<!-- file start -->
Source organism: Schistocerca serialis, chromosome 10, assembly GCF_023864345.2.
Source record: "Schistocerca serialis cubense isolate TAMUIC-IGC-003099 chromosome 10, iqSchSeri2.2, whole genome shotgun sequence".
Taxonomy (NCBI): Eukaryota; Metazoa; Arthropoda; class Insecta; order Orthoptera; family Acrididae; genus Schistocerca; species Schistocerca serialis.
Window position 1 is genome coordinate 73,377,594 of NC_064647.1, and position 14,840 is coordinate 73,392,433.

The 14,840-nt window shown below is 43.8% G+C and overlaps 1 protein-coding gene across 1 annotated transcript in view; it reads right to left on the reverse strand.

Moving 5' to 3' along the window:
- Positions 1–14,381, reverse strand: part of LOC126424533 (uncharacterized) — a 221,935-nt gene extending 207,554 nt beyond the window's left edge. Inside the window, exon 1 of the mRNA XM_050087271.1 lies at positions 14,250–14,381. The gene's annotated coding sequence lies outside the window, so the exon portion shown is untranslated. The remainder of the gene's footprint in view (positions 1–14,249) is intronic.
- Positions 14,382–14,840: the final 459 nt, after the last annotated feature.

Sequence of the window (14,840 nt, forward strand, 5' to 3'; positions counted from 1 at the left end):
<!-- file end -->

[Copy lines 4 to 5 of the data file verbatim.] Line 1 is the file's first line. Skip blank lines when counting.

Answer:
Window position 1 is genome coordinate 73,377,594 of NC_064647.1, and position 14,840 is coordinate 73,392,433.

The 14,840-nt window shown below is 43.8% G+C and overlaps 1 protein-coding gene across 1 annotated transcript in view; it reads right to left on the reverse strand.